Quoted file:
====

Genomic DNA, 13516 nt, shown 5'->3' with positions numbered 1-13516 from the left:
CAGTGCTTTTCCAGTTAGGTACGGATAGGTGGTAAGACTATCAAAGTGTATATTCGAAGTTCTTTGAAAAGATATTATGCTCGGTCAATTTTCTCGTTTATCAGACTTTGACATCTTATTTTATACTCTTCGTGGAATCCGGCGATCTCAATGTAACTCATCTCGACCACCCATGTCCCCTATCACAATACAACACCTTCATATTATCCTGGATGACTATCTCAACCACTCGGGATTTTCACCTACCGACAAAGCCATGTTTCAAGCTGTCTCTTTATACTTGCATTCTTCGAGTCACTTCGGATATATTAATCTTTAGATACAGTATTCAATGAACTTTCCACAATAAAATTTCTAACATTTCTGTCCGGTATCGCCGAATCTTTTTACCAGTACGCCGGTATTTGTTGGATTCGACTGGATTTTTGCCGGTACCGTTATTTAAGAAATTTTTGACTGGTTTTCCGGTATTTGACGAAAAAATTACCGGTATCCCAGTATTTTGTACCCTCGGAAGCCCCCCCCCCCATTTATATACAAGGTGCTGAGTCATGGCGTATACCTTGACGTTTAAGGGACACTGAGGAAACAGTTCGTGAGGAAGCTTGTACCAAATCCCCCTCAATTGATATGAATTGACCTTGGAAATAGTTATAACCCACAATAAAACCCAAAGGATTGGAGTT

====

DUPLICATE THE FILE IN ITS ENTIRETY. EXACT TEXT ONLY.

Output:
Genomic DNA, 13516 nt, shown 5'->3' with positions numbered 1-13516 from the left:
CAGTGCTTTTCCAGTTAGGTACGGATAGGTGGTAAGACTATCAAAGTGTATATTCGAAGTTCTTTGAAAAGATATTATGCTCGGTCAATTTTCTCGTTTATCAGACTTTGACATCTTATTTTATACTCTTCGTGGAATCCGGCGATCTCAATGTAACTCATCTCGACCACCCATGTCCCCTATCACAATACAACACCTTCATATTATCCTGGATGACTATCTCAACCACTCGGGATTTTCACCTACCGACAAAGCCATGTTTCAAGCTGTCTCTTTATACTTGCATTCTTCGAGTCACTTCGGATATATTAATCTTTAGATACAGTATTCAATGAACTTTCCACAATAAAATTTCTAACATTTCTGTCCGGTATCGCCGAATCTTTTTACCAGTACGCCGGTATTTGTTGGATTCGACTGGATTTTTGCCGGTACCGTTATTTAAGAAATTTTTGACTGGTTTTCCGGTATTTGACGAAAAAATTACCGGTATCCCAGTATTTTGTACCCTCGGAAGCCCCCCCCCCCATTTATATACAAGGTGCTGAGTCATGGCGTATACCTTGACGTTTAAGGGACACTGAGGAAACAGTTCGTGAGGAAGCTTGTACCAAATCCCCCTCAATTGATATGAATTGACCTTGGAAATAGTTATAACCCACAATAAAACCCAAAGGATTGGAGTT